Preview: UFC 280 ‘Oliveira vs. Makhachev’

Oliveira vs. Makhachev

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UFC 280 on Saturday has loomed for weeks as one of the best cards of 2022, and it has remained intact entering the stretch run. The main event, with the vacant lightweight title at stake, represents one of the more interesting pairings the Ultimate Fighting Championship can put together. Charles Oliveira has turned the corner from submission ace to championship-level bringer of violence, and those skills make for a tantalizing matchup against the steady wrestling of Islam Makhachev. Beyond that, the top of the bantamweight division should sort itself out with champion Aljamain Sterling and top contender Petr Yan in action in separate fights. Two more perfectly matched bouts round out the lineup: Beneil Dariush-Mateusz Gamrot should be a grappler’s delight, and Katlyn Chookagian is the stoutest possible test for surging flyweight Manon Fiorot, with the winner of each fight potentially earning a title shot.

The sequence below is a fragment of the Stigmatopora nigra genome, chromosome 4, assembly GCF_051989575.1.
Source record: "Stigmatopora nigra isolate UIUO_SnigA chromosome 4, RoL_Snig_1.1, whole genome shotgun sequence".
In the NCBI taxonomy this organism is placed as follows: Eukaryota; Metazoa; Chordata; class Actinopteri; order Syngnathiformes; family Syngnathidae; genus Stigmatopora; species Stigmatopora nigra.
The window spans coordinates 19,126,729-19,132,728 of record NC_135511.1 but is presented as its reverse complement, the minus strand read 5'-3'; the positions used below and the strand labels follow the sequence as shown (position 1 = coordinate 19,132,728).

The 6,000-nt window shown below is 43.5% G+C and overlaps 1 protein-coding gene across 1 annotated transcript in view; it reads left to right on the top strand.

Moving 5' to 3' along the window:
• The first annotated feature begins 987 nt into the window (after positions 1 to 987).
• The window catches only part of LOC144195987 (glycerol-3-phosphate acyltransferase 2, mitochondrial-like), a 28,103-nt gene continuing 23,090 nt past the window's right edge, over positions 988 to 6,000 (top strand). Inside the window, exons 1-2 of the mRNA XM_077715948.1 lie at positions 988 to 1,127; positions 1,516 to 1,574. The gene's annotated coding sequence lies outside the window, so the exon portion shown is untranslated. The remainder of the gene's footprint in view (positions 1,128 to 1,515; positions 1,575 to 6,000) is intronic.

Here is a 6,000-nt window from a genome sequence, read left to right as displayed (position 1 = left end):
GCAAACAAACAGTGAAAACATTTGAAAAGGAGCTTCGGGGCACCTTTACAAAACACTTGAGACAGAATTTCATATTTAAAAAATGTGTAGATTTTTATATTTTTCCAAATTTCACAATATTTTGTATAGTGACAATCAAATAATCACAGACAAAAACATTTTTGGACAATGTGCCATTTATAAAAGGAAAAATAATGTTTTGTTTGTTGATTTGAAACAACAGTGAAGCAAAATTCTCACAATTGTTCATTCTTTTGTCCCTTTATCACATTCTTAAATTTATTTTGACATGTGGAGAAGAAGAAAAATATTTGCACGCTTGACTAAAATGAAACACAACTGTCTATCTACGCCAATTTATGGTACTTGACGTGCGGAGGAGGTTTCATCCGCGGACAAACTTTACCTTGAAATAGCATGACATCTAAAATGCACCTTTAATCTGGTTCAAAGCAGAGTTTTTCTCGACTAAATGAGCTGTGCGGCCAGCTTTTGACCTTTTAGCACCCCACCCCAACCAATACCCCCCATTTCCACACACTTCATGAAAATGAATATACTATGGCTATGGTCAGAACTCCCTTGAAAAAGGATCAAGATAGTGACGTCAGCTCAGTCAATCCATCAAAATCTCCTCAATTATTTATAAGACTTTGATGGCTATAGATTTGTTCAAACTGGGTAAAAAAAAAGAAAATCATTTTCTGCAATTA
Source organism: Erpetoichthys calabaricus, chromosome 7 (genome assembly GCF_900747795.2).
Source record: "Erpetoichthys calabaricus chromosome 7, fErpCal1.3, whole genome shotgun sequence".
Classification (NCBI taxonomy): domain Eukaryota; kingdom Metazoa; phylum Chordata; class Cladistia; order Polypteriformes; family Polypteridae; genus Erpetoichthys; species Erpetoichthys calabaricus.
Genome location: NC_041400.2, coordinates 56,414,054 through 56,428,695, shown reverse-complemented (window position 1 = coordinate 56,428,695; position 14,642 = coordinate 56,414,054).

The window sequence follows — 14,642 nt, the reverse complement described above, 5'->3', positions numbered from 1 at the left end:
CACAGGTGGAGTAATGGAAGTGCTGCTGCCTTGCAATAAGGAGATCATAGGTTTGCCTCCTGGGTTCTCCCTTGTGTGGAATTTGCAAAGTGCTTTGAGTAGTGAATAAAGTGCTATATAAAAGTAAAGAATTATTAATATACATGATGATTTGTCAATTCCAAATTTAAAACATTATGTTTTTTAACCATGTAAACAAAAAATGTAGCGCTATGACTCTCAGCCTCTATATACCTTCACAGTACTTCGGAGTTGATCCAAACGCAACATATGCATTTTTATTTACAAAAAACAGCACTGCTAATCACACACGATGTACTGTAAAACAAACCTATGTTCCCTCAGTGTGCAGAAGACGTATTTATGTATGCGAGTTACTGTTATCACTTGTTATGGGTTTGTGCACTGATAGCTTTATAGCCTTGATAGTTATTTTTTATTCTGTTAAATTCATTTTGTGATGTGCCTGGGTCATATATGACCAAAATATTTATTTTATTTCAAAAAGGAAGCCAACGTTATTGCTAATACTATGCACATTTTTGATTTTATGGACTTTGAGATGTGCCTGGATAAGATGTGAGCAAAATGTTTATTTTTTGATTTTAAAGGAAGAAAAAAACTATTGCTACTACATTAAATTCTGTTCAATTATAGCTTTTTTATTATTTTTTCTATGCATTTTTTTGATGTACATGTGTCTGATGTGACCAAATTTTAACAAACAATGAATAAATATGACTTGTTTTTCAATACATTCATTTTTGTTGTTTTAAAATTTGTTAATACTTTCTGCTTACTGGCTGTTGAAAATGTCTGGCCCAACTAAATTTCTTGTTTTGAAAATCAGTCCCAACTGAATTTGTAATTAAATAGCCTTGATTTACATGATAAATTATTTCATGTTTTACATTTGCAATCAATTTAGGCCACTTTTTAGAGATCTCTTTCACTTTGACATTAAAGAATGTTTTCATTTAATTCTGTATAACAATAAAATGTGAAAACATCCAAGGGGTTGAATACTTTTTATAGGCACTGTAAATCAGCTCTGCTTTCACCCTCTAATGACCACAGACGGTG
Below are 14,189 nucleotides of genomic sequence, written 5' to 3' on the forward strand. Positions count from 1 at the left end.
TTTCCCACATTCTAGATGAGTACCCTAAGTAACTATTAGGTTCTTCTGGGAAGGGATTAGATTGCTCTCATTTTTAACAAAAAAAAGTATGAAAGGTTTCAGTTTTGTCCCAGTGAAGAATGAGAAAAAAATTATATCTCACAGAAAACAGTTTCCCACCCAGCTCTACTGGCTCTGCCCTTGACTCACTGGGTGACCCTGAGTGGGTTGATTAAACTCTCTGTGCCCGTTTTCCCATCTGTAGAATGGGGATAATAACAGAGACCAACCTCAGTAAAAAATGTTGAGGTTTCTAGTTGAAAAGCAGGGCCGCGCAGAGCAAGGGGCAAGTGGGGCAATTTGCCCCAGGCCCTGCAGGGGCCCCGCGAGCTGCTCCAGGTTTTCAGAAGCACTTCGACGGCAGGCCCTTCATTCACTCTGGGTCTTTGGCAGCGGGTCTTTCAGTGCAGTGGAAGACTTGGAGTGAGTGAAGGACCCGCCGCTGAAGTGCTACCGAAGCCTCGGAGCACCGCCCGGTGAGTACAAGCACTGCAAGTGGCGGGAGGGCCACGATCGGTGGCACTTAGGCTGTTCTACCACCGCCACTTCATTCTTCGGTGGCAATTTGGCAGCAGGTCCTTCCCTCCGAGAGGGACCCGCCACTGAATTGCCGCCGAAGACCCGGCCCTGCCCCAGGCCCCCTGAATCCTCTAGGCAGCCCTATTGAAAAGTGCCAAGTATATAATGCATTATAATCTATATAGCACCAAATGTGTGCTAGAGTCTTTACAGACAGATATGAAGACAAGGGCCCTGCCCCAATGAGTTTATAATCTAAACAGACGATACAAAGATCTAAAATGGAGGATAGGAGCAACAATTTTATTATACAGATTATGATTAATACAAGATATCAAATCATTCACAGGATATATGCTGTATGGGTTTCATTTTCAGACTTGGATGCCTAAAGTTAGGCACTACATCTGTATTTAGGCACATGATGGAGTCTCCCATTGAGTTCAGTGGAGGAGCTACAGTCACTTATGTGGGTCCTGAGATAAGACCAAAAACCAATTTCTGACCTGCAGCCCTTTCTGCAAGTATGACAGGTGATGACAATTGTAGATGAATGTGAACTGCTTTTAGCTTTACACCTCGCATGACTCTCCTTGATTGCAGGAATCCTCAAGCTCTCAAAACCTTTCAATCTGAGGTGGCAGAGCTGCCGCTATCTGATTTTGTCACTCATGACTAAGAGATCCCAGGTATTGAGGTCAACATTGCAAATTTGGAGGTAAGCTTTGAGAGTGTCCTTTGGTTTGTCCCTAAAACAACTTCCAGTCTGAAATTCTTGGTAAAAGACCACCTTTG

Now to the UFC 280 “Oliveira vs. Makhachev” preview:

UFC Lightweight Championship

#1 LW | Charles Oliveira (33-8, 21-8 UFC) vs. #4 LW | Islam Makhachev (22-1, 11-1 UFC)

ODDS: Makhachev (-190), Oliveira (+160)